May 23, 2022
Weideman Group Weekly


The Suspense is Killing Me

The Assembly and Senate Appropriations committees held Suspense File hearings yesterday where they advanced only a fraction of the bills that were under their jurisdiction, leaving the remaining bills dead for this legislative session. Bills with a high cost to the state or that are highly controversial usually find themselves placed on Suspense and can be killed without a hearing on the merits. High profile bills that were held, and are therefore dead, include SB 953 (Min) banning off-shore oil drilling in California, AB 2095 (Kalra) requiring employers to report worker metrics and AB 1910 (C. Garcia) allowing publicly owned golf courses to be converted into affordable housing. Many other bills that successfully advanced off the Suspense File were dramatically narrowed. In order to stay alive, bills that are now on the floor of each house must be passed by May 27th. 

Hydrogen Hub

The Governor’s Office of Business and Economic Development (GO-Biz) has announced its intention to establish an environmentally and economically sustainable renewable hydrogen hub for California. This builds off the plan for direct investment in green renewable hydrogen that was part of the Governor’s May revision to the budget. In an effort to tie the hub to the state’s broader emissions goals, California Air Resources Board Chair Liane Randolph said “renewable hydrogen has an important role to play in reaching our economy-wide climate and air quality targets.”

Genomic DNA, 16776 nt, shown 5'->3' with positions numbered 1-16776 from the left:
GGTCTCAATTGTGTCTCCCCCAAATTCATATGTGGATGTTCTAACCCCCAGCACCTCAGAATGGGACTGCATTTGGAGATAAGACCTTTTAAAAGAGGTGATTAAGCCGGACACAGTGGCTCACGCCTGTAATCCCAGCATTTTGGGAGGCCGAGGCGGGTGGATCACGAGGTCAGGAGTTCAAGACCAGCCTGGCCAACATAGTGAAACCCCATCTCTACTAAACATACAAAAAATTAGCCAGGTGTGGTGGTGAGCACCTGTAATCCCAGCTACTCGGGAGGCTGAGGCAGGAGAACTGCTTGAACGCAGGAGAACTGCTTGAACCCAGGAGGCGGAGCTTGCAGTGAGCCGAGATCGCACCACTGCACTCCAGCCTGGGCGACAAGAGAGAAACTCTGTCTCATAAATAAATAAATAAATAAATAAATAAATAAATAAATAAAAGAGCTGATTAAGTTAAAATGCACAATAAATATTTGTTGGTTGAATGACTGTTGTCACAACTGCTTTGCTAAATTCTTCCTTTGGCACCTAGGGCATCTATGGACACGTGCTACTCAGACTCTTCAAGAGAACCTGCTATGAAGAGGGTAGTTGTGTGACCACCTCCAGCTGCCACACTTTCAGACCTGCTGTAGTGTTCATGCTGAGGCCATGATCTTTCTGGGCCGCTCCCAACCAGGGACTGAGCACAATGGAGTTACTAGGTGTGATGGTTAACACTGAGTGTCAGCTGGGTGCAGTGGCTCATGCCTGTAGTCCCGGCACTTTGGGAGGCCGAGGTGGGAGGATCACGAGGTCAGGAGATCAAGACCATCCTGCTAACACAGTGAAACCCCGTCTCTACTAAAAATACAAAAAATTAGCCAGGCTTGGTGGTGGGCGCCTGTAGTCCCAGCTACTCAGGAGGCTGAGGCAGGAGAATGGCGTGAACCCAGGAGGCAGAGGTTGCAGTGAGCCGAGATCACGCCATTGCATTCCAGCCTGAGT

Women on Corporate Boards

The Los Angeles Superior Court struck down a California law intended to diversify corporate boards by requiring companies to place at least one woman on their boards by 2019 or risk a penalty. While reports show that there was an immediate uptick in board diversification following passage of the bill, some argue that it is unclear whether the bill directly caused these changes.

Ukraine Aid

The U.S. Senate voted to finalize $40 billion in aid to Ukraine. The support includes new military and humanitarian assistance for the embattled country as it defends itself from the Russian invasion. U.S. and European experts are now expecting that the war between the two countries will last a lot longer than initially anticipated. In response to the Russian aggression, Sweden and Finland have expressed their desire to join NATO, a move President Biden has called “a victory for democracy in action.”